The 1871 massacre wasn’t an isolated incident. It took place during a time of heightened violence, xenophobia and discrimination against Asians in the US, many of whom had come over as laborers during the Gold Rush and had since started working in other low-level jobs. Woo and other local leaders feel that this piece of their city’s history bears reflection, given recent violent events.

Leaders want the memorial to be more than a statue

In April of this year, a working group commissioned by Mayor Eric Garcetti to examine how Los Angeles might better reckon with its history recommended that the city work to commemorate the 1871 massacre. In July, Garcetti and councilmember Kevin de León established a committee of more than 60 people, including Woo, to begin considering how exactly the event might be memorialized.
Last week, that committee — formally known as the 1871 Memorial Steering Committee — released a report offering suggestions on how the story of the massacre might be told through a memorial.
Bodies of Chinese people lie in front of the city jail following the 1871 massacre in Los Angeles.Bodies of Chinese people lie in front of the city jail following the 1871 massacre in Los Angeles.
The committee was clear that they wanted to go beyond just a traditional statue. Since the events of the massacre took place at several locations throughout the city, they proposed a memorial spread across multiple sites. It could be connected by a walking tour or involve digital technology that would allow visitors to use their smartphones to learn about the significance of each site.
“We’re very committed to making this a world class memorial — something that people will really want to see, which includes not just physical monuments but is very effective in telling the story about the violence,” Woo said. “[We want] people to see that this is not only about the past, that it’s about something very current in terms of the overlapping of race and violence that is still a big problem in America today.”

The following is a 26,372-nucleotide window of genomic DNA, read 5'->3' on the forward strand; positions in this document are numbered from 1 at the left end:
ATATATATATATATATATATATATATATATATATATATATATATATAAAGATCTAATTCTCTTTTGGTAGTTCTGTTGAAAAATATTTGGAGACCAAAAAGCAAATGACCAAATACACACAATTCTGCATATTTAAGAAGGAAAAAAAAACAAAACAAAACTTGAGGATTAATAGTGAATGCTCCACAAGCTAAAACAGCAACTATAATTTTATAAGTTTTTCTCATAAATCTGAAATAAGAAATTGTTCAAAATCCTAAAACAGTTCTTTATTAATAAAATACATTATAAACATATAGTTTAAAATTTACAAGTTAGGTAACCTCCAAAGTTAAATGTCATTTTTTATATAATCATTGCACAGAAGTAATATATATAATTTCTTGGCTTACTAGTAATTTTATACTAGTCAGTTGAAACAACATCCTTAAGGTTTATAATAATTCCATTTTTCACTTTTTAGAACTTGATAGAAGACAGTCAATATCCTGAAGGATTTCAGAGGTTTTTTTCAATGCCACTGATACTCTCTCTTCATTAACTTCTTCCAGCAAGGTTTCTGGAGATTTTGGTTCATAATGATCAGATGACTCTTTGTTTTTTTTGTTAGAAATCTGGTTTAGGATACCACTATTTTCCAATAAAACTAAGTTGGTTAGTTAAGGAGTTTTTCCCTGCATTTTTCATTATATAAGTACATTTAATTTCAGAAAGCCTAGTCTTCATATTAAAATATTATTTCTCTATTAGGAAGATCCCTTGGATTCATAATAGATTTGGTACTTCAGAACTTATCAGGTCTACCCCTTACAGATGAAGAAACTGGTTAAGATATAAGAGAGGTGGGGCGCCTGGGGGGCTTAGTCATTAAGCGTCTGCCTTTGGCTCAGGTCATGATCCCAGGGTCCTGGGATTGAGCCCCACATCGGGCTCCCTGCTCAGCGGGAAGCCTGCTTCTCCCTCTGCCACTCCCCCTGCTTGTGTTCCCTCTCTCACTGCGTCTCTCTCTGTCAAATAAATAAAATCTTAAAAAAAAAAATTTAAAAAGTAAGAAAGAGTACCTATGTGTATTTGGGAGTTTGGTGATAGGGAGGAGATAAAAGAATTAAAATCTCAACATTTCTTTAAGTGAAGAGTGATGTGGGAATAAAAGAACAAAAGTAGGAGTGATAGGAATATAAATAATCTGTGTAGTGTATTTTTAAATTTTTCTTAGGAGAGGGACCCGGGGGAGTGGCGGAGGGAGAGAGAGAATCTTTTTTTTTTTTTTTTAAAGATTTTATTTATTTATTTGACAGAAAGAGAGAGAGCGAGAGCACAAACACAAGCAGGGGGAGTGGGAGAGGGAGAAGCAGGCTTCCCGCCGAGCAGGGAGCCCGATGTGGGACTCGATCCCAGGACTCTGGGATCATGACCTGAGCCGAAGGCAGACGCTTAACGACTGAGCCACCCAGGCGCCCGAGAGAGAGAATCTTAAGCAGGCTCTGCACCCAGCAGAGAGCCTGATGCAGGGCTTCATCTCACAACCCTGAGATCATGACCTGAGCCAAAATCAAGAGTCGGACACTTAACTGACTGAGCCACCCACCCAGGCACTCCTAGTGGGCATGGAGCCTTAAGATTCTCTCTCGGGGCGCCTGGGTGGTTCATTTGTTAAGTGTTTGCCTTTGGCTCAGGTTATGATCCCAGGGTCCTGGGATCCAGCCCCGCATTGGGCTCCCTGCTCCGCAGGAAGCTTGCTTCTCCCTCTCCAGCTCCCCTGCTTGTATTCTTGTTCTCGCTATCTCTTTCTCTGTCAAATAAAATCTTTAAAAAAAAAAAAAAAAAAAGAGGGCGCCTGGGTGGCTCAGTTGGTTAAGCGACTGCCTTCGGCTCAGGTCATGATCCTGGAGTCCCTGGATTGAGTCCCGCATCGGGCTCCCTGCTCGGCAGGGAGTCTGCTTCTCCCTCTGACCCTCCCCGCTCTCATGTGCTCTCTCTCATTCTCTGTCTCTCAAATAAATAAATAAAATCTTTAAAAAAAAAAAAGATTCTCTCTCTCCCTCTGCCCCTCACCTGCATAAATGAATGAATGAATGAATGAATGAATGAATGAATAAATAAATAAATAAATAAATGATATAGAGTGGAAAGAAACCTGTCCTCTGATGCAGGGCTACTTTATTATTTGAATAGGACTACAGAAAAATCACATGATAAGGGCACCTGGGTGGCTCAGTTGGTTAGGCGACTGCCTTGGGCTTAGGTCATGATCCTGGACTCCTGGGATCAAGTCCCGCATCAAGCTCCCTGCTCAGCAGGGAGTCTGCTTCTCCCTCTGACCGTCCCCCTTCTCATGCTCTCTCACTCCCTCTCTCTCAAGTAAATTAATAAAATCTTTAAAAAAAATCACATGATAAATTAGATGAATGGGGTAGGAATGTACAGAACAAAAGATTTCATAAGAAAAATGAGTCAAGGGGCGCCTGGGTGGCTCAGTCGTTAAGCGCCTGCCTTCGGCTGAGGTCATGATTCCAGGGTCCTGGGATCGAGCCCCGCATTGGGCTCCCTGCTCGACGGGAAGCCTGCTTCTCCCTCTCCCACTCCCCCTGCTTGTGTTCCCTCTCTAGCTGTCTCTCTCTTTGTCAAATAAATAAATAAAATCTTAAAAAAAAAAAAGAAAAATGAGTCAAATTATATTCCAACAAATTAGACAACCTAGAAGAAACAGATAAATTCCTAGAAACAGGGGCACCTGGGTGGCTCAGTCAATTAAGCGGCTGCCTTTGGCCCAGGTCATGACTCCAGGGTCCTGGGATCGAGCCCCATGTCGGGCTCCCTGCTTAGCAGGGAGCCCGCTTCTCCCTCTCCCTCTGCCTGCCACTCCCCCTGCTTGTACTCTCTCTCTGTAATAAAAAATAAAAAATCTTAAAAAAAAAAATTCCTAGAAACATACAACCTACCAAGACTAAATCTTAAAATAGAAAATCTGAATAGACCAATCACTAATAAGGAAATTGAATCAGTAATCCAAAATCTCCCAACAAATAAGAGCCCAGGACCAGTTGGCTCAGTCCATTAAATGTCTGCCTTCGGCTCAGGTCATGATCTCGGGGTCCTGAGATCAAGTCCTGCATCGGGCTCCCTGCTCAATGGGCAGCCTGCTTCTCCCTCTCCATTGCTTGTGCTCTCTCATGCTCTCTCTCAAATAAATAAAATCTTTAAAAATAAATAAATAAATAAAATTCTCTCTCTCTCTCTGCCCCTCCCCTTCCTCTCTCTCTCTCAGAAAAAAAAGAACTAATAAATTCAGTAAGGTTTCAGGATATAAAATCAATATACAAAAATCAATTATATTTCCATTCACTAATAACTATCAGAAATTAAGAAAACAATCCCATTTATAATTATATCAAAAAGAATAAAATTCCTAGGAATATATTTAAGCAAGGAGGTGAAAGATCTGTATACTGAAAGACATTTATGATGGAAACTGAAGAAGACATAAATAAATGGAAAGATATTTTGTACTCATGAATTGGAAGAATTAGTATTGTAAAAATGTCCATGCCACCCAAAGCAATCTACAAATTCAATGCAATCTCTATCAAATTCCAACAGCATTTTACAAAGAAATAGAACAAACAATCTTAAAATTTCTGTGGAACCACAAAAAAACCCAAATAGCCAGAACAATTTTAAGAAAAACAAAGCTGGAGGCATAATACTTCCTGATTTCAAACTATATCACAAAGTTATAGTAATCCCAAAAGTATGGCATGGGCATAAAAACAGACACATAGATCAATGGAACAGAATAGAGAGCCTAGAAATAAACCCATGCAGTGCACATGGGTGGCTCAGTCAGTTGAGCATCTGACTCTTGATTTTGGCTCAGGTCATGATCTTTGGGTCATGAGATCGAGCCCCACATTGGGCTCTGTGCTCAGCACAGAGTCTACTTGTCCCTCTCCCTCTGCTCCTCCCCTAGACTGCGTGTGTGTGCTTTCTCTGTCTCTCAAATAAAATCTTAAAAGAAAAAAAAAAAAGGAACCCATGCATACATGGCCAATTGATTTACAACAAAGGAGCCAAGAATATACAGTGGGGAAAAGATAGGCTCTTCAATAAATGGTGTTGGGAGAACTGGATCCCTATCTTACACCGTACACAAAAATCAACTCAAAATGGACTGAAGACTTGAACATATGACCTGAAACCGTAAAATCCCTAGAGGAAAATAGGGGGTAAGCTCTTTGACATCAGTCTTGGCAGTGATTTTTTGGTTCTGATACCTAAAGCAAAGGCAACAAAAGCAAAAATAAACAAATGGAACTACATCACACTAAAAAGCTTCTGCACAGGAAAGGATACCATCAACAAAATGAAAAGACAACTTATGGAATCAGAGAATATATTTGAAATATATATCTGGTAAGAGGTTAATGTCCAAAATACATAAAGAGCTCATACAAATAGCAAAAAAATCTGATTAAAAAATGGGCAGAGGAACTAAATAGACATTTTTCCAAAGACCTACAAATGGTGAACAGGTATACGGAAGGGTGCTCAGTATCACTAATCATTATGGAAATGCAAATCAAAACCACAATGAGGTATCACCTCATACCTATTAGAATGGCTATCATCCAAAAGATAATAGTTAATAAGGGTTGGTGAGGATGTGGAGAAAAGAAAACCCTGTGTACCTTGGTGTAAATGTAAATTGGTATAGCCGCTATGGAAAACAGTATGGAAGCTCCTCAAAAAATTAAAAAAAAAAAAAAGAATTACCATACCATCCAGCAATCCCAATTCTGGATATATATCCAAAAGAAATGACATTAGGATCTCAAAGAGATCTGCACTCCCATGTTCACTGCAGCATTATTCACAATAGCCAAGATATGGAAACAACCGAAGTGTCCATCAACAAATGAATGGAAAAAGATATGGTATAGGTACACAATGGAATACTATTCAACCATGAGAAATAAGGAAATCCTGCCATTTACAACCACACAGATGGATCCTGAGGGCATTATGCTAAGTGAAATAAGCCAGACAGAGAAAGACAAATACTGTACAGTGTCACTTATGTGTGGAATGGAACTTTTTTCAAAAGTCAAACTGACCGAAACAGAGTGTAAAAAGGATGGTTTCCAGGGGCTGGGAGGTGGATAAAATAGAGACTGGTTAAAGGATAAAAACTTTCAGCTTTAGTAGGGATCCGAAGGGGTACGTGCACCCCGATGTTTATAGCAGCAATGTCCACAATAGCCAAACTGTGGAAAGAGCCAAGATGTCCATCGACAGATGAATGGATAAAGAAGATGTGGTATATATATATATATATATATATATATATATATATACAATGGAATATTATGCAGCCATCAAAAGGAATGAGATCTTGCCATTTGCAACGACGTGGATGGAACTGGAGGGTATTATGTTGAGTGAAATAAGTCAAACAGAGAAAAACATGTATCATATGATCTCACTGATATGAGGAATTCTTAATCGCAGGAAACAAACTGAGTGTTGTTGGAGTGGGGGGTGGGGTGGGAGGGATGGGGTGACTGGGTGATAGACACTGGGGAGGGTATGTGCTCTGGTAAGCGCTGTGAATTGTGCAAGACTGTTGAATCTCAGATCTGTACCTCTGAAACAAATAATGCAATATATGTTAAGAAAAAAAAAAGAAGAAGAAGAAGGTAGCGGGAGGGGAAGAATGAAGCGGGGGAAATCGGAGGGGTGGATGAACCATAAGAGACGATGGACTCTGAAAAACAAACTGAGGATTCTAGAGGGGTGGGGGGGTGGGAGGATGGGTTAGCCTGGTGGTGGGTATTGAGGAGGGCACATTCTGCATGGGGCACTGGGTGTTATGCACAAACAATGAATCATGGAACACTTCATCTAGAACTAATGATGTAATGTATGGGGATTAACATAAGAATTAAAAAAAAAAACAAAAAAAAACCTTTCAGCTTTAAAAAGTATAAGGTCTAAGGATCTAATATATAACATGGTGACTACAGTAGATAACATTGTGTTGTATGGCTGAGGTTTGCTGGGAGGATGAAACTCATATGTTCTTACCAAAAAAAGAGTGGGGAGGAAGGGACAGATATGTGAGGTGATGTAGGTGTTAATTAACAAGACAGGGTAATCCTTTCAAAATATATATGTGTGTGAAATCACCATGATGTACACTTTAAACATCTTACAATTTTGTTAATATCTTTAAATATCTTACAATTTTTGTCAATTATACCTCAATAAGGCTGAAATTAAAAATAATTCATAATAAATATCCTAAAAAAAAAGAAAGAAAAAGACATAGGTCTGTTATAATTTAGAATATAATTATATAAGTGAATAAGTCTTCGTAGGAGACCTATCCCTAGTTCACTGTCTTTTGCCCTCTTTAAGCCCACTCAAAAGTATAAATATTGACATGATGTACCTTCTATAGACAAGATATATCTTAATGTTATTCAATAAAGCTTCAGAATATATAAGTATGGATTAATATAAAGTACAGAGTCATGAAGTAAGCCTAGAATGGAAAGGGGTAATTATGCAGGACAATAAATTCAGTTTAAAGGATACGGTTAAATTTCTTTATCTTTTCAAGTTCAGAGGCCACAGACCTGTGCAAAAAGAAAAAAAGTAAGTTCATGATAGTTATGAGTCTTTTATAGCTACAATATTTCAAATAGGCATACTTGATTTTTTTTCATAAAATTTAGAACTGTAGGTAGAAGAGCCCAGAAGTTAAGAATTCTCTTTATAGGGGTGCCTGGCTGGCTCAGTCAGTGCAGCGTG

For Pacific Islanders, a statue in Washington state recalls a dark chapter in historyFor Pacific Islanders, a statue in Washington state recalls a dark chapter in history
Los Angeles has committed $250,000 toward the project, which Woo said will go toward funding a design competition that will allow artists to propose ideas for the memorial. That process is set to begin early next year and it will likely be several more years until the project is completed, Woo said. CNN has reached out to the mayor’s office for comment.
The planned memorial to the 1871 Chinese massacre comes as communities across the country are reckoning with their histories: what events have been memorialized, what events have been omitted and how they might imagine fuller, more truthful accounts. At the same time, students, educators and lawmakers have been pushing for Asian American studies to be taught as part of K-12 curricula.